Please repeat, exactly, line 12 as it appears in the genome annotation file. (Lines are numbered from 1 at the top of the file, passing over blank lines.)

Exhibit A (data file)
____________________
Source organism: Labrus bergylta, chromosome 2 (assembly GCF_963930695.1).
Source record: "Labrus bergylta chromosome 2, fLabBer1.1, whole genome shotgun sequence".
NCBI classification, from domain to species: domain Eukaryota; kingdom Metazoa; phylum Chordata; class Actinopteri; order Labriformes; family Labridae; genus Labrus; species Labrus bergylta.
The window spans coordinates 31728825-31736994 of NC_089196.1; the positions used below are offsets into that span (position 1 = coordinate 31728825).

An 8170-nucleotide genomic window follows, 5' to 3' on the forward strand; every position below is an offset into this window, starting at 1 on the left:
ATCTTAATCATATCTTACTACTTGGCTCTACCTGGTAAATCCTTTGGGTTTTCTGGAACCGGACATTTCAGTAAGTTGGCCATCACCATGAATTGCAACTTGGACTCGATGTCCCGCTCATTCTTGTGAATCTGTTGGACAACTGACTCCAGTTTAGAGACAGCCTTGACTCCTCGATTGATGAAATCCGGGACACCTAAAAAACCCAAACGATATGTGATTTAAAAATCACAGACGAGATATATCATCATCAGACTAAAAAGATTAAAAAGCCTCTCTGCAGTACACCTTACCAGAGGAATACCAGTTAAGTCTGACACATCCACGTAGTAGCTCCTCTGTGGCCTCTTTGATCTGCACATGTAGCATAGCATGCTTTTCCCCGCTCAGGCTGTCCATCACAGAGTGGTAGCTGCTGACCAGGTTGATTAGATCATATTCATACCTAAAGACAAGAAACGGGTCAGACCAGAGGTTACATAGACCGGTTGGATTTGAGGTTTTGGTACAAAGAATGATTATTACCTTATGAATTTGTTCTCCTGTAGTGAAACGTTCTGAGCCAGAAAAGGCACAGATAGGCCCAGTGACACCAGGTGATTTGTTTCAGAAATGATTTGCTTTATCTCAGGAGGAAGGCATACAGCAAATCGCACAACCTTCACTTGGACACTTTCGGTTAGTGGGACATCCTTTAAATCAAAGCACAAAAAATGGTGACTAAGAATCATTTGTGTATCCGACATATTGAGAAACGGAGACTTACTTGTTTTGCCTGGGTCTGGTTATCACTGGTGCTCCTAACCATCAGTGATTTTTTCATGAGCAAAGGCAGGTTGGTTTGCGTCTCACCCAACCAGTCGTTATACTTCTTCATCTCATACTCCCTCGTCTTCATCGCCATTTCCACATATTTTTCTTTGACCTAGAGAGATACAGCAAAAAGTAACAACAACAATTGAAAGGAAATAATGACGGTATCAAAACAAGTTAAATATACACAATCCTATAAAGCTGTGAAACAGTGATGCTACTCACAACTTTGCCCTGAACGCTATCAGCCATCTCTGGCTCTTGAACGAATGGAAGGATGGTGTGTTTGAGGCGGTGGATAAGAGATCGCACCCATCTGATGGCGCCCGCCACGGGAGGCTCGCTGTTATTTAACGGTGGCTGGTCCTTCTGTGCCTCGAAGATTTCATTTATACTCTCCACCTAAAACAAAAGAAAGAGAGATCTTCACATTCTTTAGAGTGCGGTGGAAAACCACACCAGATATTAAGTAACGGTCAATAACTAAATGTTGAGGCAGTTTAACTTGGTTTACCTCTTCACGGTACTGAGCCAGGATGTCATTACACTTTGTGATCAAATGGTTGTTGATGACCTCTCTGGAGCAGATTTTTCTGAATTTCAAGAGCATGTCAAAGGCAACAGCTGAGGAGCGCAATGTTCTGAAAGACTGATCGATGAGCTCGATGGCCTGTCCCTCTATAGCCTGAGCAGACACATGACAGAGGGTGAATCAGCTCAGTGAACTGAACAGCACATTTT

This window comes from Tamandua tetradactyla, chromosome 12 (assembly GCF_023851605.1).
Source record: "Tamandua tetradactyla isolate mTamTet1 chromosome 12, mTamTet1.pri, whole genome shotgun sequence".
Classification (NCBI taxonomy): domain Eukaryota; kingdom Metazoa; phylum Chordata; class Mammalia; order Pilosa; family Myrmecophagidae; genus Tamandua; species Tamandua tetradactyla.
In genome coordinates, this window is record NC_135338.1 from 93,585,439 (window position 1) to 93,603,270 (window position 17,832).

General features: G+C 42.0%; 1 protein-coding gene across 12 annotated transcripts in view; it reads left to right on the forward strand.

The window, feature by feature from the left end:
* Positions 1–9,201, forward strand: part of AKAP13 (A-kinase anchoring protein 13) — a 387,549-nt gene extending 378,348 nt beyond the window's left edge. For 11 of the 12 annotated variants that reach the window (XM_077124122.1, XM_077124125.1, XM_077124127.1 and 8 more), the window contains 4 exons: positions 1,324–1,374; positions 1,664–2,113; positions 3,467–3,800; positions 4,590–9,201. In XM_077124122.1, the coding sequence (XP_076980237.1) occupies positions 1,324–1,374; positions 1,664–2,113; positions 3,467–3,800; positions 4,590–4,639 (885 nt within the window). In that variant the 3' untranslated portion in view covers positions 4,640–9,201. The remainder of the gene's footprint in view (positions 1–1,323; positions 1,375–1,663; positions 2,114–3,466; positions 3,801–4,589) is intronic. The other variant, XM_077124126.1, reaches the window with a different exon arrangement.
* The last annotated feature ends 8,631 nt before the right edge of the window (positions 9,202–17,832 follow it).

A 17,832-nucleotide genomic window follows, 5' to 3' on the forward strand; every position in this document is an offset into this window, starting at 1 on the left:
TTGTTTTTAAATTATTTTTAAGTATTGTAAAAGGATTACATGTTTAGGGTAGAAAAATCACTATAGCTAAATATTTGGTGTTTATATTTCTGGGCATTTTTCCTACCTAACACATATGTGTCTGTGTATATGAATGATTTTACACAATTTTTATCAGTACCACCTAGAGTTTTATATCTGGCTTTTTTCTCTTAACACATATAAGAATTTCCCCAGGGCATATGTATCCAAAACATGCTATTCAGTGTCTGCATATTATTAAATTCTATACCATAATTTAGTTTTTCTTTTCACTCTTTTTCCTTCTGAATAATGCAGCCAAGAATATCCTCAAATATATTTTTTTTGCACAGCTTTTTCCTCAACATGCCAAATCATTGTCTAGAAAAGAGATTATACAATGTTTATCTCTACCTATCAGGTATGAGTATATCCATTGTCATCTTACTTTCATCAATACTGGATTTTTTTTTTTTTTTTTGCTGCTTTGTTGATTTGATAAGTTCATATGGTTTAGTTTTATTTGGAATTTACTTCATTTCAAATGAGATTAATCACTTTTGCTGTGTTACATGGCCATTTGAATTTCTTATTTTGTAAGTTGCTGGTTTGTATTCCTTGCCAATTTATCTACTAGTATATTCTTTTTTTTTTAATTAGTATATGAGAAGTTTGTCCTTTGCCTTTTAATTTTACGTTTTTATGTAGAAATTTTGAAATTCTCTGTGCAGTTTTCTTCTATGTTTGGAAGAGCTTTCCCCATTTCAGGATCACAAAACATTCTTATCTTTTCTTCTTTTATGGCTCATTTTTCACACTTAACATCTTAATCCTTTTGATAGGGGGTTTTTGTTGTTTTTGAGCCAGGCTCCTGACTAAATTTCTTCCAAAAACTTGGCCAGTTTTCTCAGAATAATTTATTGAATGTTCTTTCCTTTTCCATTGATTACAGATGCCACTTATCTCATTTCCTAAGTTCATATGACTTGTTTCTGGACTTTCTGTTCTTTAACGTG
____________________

The window, feature by feature from the left end: